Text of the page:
The medical condition known as rhabdomyolysis recently entered the national news when a number of college football players from the University of Iowa were hospitalized with symptoms that included dark urine (myoglobinuria) and impaired kidney function. University officials were quick to defend the strength and conditioning program which has played such a critical part in Iowa football’s success under head coach Kirk Ferentz. Meanwhile, the local press scrambled to inform the public with medical information, with varying degrees of accuracy.
What Is Rhabdomyolysis?
In the simplest terms, rhabdomyolysis is damage to skeletal muscle tissue in which muscle fibers are ruptured and release their contents into the bloodstream. Blood labs can quickly identify elevated levels of muscle proteins in the blood, but the “smoking gun” before a stricken individual even goes to the hospital is urine tinted dark or even brown from iron-containing myoglobin.
Doctors first described this condition in the mid 20th century in association with crush injuries, such as sustained during falls or from automobile accidents. The blood work associated with rhabdomyolysis shows the presence of muscle proteins.
In the case of the Hawkeye football players, it was learned that the hospitalized players had undertaken extreme workouts which included squats of 200+ pounds repeated for as many as one-hundred repetitions, within a 20-minute window. While the average college athlete or former athlete may be no stranger to difficult workouts, that these football players wound up hospitalized should come as no surprise to people who have or are familiar with McArdle’s disease.
Muscles obtain massive amounts of energy on short notice by rapidly breaking down starch (called glycogen) into glucose molecules. During strenuous physical activity such as squats, the process of glycogen metabolism floods the working muscle cell with a surplus of ingredients for chemical energy, precisely at the time when it needs it most.
McArdle’s disease illustrates how critical this metabolic process is for meeting the demands of even brief anaerobic exercise. Due to a missing or non-functioning enzyme, people with McArdle’s disease cannot metabolize muscle glycogen into glucose. As a result, during strenuous activity they experience premature and dramatic fatigue and often may also experience painful muscle cramps and rhabdomyolysis. It is very common for individuals with McArdle’s disease to be hospitalized following episodes of rhabdomyolysis, due to the complications such as a liver problems.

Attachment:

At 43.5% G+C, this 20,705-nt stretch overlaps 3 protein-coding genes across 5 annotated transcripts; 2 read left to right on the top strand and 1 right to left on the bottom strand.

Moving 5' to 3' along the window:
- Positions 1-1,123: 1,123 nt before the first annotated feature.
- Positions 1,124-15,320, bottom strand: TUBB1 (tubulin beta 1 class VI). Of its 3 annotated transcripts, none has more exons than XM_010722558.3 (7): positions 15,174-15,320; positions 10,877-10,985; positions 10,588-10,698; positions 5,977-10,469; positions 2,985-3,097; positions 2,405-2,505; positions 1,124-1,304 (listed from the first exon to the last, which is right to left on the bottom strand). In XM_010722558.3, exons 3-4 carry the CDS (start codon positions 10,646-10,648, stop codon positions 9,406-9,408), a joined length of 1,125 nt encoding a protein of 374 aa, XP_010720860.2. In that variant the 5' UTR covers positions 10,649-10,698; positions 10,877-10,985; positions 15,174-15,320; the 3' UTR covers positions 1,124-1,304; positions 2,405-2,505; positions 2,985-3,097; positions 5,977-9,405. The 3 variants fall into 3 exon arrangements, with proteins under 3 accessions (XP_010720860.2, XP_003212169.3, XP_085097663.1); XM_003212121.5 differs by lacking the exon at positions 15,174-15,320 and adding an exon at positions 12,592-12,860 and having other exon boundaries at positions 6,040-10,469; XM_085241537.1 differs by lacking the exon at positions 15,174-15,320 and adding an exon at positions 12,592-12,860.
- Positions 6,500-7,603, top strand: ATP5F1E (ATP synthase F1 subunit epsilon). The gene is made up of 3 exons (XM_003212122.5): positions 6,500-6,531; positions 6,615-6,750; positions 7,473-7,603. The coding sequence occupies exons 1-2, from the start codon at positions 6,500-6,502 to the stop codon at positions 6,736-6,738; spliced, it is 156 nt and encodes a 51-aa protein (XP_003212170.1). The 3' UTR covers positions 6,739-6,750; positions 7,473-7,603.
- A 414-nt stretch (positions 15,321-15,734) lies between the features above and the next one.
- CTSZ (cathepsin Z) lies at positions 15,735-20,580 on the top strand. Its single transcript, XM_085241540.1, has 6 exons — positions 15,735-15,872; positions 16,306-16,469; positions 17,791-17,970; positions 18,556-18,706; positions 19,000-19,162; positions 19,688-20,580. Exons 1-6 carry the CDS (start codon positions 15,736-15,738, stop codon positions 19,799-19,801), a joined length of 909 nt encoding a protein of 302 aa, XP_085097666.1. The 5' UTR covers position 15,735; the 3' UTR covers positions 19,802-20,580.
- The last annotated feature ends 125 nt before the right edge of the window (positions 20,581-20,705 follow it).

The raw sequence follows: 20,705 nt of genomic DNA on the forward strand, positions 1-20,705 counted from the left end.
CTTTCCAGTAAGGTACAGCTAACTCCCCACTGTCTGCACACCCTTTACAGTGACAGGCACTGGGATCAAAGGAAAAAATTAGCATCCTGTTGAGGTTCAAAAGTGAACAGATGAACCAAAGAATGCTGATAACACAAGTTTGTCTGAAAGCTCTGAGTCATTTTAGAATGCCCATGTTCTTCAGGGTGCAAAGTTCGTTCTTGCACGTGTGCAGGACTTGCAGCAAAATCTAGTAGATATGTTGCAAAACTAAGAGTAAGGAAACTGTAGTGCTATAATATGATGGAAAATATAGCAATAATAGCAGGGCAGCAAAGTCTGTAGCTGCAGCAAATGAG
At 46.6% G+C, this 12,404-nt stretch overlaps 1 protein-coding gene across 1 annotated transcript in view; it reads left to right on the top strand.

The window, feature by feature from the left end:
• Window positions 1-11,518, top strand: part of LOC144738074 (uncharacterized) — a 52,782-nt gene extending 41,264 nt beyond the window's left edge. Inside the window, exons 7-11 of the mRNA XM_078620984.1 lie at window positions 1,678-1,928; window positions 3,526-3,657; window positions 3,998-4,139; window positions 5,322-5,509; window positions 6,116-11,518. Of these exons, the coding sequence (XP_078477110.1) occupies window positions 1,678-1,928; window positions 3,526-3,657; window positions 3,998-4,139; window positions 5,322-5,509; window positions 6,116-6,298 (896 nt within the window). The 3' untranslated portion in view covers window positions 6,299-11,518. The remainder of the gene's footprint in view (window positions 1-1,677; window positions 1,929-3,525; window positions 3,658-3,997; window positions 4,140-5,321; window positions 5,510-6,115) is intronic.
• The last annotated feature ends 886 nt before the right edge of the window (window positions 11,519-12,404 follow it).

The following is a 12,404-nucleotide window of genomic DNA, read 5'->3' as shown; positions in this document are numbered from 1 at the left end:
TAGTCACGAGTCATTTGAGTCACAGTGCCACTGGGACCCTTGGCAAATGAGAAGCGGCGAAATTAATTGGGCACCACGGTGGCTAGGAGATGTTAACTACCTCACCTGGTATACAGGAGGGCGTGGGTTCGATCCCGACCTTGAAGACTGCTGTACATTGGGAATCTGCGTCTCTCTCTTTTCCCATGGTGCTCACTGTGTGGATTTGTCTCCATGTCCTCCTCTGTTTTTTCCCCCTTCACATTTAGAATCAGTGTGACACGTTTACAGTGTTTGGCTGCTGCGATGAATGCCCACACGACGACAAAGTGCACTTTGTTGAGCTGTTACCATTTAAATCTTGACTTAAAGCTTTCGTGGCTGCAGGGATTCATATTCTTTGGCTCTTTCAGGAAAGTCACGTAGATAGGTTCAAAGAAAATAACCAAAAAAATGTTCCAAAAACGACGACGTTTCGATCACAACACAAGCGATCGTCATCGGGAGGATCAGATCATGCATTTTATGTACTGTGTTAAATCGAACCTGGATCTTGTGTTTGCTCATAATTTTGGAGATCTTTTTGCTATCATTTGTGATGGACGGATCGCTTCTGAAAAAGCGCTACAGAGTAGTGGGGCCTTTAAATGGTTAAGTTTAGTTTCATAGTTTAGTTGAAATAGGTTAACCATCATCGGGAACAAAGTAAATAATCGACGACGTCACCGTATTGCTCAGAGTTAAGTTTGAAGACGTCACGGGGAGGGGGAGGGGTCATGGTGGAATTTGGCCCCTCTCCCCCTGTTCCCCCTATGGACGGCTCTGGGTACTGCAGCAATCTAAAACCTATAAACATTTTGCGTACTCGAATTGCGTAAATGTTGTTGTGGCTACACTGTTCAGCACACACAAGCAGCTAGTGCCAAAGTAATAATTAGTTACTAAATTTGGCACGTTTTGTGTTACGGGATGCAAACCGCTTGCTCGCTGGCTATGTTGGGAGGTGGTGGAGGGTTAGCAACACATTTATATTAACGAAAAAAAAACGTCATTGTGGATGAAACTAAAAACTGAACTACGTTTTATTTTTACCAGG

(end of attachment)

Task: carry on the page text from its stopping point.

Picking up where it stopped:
People with McArdle’s disease get injured during exercise because their muscles effectively run out of energy without warning. Skeletal muscle requires energy both to contract and relax in sequence; when someone with McArdle’s disease gets out of a car and attempts to walk up three flights of stairs, they make demands of their legs which the muscle cells cannot reasonably meet. The quadriceps, the body’s largest muscle group, are abruptly robbed of even the energy necessary to bear the body’s weight against gravity. The predictable result is failure, as the muscle stops responding altogether, and rhabdomyolysis, or often both.
In the case of the University of Iowa football program’s incident, rhabdomyolysis occurred as the result of extraordinarily demanding workouts. Too much weight, lifted too many times and in too short a time period, using the body’s largest muscle group (the quadriceps.) Even for powerful college athletes, the body has limits which no amount of perseverance can safely overcome.
Who is At Risk for Rhabdomyolysis?
There are two primary groups of people at risk to experience rhabdomyolysis: athletes, and people with McArdle’s disease. However, because people with McArdle’s often otherwise appear completely healthy, symptoms have historically been dismissed as laziness or poor physical conditioning. Additionally, many people with the disease develop personal methods of coping specifically to avoid such traumatic episodes of muscle failure.
Athletes, ironically, are at perhaps greater risk due to the lack of general public knowledge about rhabdomyolysis and muscle injury, combined with stereotypical expectations for varsity athletes. Muscle failure, dark urine and days of soreness may simply be considered normal for extreme competitors, but the rhabdomyolysis-related hospitalization of more than a dozen college football players at the University of Iowa proves that the concept of simply “pushing through” fatigue is a myth, and a hazardous one.